Thumb tacks, tape or a wad of gum seem fine for the hanging of colorful posters on the bedroom wall when we are teenagers. Then comes the time when we want to present the impression of being more mature, and so we buy poster frames, wood frames or steel frames at Walmart.
Frames that enhance the appearance or even value of art has a long history. By the mid-14th century frames for artwork became all the rage, at least for churches, royalty, and the owners of vast estates. Frame makers were craftsmen that often-developed a following on par with the most famous artists of the day.
With the advent of photography in the 19th century, there was a shift in the market for frames. Initially this too was a venue reserved for the rich and famous.
As an interesting point of historic trivia, two men that made dramatic contributions to main streaming photography by lower the cost of equipment and making it more user friendly were also the brothers that have become synonymous with the steam car. Francis Edgar and Freelan Oscar Stanley were twin brothers with a diverse array of interests.
They produced violins. And F.E. became a prolific photographer that became regionally famous with a portrait studio. In 1876 he patented the first photographic airbrush, and a method to colorize black and white photographs. In 1884 the brothers partnered on a new project and then patented a machine for mass-producing quantities of coated dry plates.
To fund their experimentation with the development of steam powered automobiles, the Stanley brothers sold their photographic plate patents and business to a gentleman named George Eastman. And he used this as the basis to establish a company named Kodak.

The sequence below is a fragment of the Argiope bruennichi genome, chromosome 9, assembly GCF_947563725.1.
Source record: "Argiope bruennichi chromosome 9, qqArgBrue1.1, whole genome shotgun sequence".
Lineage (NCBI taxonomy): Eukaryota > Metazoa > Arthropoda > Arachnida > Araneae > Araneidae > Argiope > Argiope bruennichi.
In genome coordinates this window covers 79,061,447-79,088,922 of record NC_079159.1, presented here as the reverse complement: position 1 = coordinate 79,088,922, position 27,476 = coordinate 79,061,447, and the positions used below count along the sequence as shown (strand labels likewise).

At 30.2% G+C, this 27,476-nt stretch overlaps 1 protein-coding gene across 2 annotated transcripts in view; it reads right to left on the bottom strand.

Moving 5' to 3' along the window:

The cost of photography and for framing declined dramatically. And the family photograph became a treasured heirloom that was worthy a frame, but not one that was too costly.
As some photographers blurred the line between photography and art, artisans that created custom frames were again in vogue. One of the most famous of these photographic artists was Ansel Easton Adams.
His black and white landscape images of the American west and southwest are considered fine art. His techniques, style and photographs are considered an integral component in photographic studies. He was a cofounder of Group f/64, an association of photographers that advocated what they termed as “pure” photography with sharp focus and the use of the full tonal range of a photograph.
Ansel in partnership with Fred Archer developed the detailed Zone System. This is a method of achieving a desired final print through the technical study of how tonal range is recorded and developed during each stage of the process including exposure, negative development, and printing.
Adams and other photographers were soon viewed much like DaVinci in a previous century. And as a result, custom frames worthy of the photographs were sought by galleries and owners.
Fast forward to the 21st century. According to the U.S. Chamber of Commerce in 2019 there were more than 9,000 frame shops in the United States. One of these is Avant Print & Frame in Kingman, Arizona, your one stop shop for large format fine art printing, custom archival framing, Giclee fine art printing and museum quality framing.
- Written by Jim Hinckley